Proponents of immigration reform are finding themselves fighting to protect something that many were not overjoyed with to in the first place. Executive action is good for their cause and has received overwhelming support from Latinos, but it can be challenged. And the plan benefits fewer than half the undocumented immigrants in the U.S. Most want Congress to pass a comprehensive reform package that would change the law of the land and give all 11 million undocumented immigrants in the U.S. a way to legalize their status and even become citizens.
Obama’s plan will help many, but it still leaves out about 300,000 parents of immigrants who came to the U.S. illegally as children and qualified for a reprieve from deportation under Deferred Action for Childhood Arrivals (DACA), the directive issued by Obama in 2012. For them, life in the shadows continues.
In the year ahead, expect the rallies, hunger strikes, marches and demonstrations that marked 2014 to continue. The National Fast for Families is in its second month, and more than 10,000 advocates and activists have joined nationwide.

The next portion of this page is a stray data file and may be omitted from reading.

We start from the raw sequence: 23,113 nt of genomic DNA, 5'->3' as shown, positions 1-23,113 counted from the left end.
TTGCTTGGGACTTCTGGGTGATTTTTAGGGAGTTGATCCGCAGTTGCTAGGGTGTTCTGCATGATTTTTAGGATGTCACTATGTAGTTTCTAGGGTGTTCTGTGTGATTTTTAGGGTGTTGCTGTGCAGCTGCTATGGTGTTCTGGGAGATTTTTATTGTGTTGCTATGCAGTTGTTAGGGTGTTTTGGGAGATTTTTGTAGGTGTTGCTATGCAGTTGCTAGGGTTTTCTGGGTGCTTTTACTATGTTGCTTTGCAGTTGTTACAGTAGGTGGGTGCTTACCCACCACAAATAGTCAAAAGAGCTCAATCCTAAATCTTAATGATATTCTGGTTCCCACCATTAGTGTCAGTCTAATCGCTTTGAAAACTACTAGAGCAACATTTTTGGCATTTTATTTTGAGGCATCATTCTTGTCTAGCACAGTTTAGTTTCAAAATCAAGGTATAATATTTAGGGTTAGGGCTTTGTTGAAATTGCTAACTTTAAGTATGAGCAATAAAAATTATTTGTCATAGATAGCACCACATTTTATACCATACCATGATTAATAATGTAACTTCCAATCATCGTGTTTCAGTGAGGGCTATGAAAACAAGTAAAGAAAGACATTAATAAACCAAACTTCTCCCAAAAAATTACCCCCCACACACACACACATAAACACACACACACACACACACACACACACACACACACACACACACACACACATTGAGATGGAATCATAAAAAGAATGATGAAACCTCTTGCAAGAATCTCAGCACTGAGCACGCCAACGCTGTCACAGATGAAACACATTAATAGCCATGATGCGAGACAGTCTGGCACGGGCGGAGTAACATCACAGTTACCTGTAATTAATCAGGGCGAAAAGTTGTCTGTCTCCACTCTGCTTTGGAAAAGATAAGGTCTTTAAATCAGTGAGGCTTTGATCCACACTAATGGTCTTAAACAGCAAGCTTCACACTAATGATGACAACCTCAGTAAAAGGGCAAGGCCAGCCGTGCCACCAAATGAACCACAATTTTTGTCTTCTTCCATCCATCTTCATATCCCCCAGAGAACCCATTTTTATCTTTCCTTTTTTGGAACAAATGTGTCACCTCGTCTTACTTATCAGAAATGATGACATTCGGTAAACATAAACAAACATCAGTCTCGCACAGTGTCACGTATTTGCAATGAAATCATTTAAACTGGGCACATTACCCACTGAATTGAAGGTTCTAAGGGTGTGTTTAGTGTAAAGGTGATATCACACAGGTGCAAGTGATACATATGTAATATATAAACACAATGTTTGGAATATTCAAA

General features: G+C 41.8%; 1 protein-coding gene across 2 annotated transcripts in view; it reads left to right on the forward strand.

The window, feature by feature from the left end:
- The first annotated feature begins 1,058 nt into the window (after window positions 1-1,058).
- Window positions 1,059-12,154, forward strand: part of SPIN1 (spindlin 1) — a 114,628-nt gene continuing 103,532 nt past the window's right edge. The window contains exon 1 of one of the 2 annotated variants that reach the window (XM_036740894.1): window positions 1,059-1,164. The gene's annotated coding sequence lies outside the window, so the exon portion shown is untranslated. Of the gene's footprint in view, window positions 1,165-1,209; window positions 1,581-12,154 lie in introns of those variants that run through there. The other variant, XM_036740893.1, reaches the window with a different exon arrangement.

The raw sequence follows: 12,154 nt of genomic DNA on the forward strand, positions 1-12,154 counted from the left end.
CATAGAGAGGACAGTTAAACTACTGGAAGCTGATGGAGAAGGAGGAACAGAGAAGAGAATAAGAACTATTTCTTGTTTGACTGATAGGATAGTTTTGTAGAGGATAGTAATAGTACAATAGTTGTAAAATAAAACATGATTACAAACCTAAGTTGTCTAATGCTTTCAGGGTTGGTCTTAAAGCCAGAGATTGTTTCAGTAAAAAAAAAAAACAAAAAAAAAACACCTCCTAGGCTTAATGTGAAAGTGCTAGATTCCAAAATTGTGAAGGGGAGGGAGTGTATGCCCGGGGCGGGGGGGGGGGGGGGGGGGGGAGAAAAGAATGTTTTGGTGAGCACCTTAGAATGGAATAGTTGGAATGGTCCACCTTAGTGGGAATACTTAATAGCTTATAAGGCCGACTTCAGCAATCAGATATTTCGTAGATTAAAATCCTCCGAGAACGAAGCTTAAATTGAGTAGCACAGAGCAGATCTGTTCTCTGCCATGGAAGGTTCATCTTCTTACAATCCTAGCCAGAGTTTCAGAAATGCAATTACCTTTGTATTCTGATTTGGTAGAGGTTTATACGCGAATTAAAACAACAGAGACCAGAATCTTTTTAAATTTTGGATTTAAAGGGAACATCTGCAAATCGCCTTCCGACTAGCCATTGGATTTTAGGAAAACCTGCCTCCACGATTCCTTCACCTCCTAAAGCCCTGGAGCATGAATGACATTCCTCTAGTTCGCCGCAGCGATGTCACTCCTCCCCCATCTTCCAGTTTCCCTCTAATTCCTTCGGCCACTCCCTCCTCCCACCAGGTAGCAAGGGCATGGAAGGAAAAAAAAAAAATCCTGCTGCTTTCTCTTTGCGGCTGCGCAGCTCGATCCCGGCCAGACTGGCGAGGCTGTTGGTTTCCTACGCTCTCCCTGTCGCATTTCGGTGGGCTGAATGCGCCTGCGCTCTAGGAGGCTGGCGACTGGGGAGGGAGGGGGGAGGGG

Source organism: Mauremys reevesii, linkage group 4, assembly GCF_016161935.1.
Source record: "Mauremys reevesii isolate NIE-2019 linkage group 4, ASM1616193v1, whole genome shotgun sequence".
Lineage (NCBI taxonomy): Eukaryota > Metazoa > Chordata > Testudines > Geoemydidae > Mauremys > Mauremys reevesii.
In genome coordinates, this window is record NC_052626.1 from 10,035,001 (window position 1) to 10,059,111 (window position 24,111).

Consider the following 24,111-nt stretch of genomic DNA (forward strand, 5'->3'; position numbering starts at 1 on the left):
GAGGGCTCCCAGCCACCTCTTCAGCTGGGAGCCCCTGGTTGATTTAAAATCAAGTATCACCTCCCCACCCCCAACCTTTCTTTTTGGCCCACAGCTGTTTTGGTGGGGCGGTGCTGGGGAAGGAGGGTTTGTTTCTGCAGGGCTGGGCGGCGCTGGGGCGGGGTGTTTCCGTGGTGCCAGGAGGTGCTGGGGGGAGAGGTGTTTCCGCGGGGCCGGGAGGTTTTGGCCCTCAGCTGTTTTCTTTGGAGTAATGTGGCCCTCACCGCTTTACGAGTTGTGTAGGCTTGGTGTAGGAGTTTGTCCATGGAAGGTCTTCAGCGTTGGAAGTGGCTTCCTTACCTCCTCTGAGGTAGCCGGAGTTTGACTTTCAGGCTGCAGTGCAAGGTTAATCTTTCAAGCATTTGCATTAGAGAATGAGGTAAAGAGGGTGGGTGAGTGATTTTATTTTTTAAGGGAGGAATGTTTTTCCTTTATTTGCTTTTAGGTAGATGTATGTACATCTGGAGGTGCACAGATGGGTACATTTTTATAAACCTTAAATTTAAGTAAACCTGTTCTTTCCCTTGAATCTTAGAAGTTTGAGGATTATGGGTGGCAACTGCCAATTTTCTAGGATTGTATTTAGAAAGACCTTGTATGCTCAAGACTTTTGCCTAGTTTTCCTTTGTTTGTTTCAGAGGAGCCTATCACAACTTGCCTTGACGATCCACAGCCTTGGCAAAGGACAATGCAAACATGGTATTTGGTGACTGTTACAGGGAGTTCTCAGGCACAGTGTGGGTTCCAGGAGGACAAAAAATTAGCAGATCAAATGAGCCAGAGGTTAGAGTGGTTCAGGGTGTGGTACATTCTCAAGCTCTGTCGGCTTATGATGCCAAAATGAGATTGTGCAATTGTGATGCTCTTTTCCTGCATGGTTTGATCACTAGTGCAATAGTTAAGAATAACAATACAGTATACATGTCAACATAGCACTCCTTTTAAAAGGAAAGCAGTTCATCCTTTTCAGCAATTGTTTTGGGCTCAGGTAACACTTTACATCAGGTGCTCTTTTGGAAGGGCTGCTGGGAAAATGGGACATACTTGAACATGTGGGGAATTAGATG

Various civic engagement groups have begun reaching out to voters in key congressional districts, targeting specific House Republicans standing in the way of comprehensive reform. Hundreds are camping out in front of representatives’ offices.
Immigrant groups are focused on 2016 (every two years, all 435 House seats and one-third of Senate seats are contested) and are intent on galvanizing Latino voters, many of whom stayed away from the polls during the midterm elections. Many were disillusioned by Obama’s decision to delay executive action until after the midterms — viewed as giving in to pressure from Democrats worried about negative reactions from voters. Some Latinos even called for a boycott at the polls to punish both Democrats and Republicans and make it clear that their votes can’t be taken for granted.